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Badou Jack moves up to light heavyweight, challenges for title

Updated August 23, 2017 - 11:19 pm

Badou Jack isn’t exactly pleased with his past two fights — both controversial decisions.

So he plans on denying the judges a chance to decide the outcome Saturday.

“I’m going to try and finish it before 12 rounds,” he said.

Jack (21-1-2, 12 knockouts) will challenge Nathan Cleverly (30-3, 16 KOs) for his WBA light heavyweight title on the Floyd Mayweather Jr.-Conor McGregor undercard at T-Mobile Arena.

Both boxers worked out for fans and media Wednesday at the MGM Grand, and Jack said he’s coming off his “best training camp so far” as he prepares for his first professional fight as a light heavyweight.

“I moved up to light heavyweight in the amateurs in 2006 — 11 years ago. When (Cleverly) was a teenager, I was a light heavyweight,” said Jack, who was born in Sweden and lives in Las Vegas. “I’m a natural light heavyweight … I feel great.”

The 33-year-old was one of the top fighters in the super middleweight division for several years, but he thought he was “robbed” in his past two fights.

Jack and Lucian Bute fought to a draw in April 2016, but Bute tested positive for a banned substance and was disqualified. And Jack was furious when his fight with James DeGale in January was scored a draw.

Jack said that both fights should have been unanimous decisions and that boxing is “politics. It’s business.”

“Hopefully this time, it doesn’t have to go to the scorecard,” Jack said.

Cleverly, a two-time light heavyweight world champion, was complimentary of Jack and said his opponent is a “consistent world-class fighter” but will struggle in the heavier weight class.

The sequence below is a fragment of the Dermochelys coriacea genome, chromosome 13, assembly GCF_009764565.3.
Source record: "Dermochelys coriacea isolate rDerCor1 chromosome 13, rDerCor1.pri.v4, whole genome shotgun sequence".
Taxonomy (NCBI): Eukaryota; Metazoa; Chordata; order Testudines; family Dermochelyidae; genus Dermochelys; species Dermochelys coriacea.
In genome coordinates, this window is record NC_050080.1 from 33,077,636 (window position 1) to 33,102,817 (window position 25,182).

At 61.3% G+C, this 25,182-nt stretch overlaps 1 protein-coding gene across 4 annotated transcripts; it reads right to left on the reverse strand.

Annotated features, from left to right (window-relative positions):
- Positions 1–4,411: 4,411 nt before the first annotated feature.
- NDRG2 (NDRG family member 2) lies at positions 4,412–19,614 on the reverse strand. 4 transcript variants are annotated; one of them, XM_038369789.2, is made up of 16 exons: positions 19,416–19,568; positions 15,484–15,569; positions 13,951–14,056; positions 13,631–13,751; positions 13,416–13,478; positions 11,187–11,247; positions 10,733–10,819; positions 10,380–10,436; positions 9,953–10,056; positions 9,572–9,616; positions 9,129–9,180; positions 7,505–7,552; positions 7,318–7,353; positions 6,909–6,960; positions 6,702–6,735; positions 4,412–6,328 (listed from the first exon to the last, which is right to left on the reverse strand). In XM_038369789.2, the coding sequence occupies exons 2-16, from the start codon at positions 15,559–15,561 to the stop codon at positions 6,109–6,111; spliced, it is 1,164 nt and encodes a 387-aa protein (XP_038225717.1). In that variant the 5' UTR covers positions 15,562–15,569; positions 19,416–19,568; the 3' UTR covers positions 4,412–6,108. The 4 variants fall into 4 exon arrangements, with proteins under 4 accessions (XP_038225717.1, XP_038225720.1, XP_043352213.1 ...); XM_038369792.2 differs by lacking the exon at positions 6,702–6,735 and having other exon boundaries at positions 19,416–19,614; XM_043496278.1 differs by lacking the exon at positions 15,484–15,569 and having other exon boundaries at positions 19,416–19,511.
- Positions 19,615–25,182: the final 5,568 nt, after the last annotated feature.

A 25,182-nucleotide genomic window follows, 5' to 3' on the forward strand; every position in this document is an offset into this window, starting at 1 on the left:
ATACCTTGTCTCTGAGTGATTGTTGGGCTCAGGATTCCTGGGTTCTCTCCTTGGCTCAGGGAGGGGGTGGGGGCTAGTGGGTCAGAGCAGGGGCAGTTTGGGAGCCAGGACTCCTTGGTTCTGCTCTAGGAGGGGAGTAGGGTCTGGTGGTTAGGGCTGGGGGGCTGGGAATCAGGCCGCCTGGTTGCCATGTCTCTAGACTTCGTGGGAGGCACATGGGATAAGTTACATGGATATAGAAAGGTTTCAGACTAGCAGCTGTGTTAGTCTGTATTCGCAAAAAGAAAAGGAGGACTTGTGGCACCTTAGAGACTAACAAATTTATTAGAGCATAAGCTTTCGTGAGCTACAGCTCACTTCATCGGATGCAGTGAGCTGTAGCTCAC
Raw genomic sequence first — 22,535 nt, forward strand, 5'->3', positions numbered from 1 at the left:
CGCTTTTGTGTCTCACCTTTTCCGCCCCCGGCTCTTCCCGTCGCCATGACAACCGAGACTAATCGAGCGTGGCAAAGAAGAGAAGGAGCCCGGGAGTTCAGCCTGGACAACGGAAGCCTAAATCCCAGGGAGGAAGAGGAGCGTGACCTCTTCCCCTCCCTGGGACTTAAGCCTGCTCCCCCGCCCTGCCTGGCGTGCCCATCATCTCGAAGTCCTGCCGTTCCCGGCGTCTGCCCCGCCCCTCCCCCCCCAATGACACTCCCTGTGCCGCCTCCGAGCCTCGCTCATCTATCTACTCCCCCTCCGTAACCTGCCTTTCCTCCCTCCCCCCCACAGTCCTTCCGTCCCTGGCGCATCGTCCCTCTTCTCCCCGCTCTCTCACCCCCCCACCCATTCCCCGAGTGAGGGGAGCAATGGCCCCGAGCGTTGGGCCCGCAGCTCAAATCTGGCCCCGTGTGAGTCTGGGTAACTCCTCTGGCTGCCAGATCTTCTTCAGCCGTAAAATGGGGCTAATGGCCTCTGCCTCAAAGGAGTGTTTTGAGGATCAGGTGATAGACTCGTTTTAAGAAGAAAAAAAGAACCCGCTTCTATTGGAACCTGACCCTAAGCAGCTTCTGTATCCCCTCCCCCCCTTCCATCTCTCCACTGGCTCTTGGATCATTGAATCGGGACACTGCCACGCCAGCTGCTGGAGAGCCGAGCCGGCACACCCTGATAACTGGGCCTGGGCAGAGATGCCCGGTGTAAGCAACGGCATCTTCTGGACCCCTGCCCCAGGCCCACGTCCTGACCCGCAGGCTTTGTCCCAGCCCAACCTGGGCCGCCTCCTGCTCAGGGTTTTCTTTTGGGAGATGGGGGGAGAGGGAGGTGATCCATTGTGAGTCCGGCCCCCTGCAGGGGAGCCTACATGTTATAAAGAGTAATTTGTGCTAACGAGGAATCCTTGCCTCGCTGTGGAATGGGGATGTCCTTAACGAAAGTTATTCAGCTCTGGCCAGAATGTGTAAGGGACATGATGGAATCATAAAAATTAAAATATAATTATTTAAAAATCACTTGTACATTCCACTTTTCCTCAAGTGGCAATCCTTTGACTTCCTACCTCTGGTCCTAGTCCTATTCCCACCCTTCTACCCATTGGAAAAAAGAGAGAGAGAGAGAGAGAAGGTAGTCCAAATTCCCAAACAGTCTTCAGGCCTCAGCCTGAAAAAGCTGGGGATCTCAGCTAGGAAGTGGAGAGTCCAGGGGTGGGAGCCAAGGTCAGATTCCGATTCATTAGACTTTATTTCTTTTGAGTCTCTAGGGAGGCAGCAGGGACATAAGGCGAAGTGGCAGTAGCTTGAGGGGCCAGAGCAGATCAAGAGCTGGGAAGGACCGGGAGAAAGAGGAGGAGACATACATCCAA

“He’s coming up against an established light heavyweight, someone who has been there, done it,” said Cleverly, 30. “I think he’ll feel the difference at some point in this fight.”

Jack said he’s focused on Cleverly but conceded he has his sights set on some of the better fighters in the light heavyweight division, such as Andre Ward and Adonis Stevenson.

“There’s a lot of big names,” Jack said. “There’s a lot of money to be made.”

Ellerbe comfortable

Mayweather Promotions CEO Leonard Ellerbe didn’t get into specifics but said Wednesday afternoon that the Mayweather-McGregor fight is “very, very close” to selling out.

“People keep bringing up ticket sales. Those are the least of my concerns,” Ellerbe said. “We’re right where we need to be.”

The average ticket price is $3,364 on Vivid Seats — the largest independent online ticket marketplace — according to an event representative, which is almost double the average ticket price for Game 7 of the 2016 World Series and Game 5 of the 2017 NBA Finals.

Ellerbe said Aug. 10 at Mayweather’s media workout that ticket sales had grossed more than $60 million — $12 million shy of Mayweather’s box-office record for his May 2015 fight against Manny Pacquiao.

Ellerbe has been adamant that the bout will break box-office and pay-per-view records and said Wednesday that fans and media critical of the fight’s revenue are jealous of Mayweather’s financial success.

”If you don’t believe in the fight, you don’t have to purchase the fight,” Ellerbe said.

Fighting for ‘Money Belt’

WBC president Mauricio Sulaiman unveiled a special prize for the winner of Mayweather-McGregor called “The Money Belt.”

The winner will take home the belt, which is made from crocodile leather and features 3,360 diamonds, 600 sapphires and 160 emeralds.

Mayweather posed for pictures with the belt after the final prefight news conference Wednesday. McGregor didn’t pay it any attention and departed before Mayweather’s photo op.

Contact Sam Gordon at sgordon@reviewjournal. Follow @BySamGordon on Twitter.

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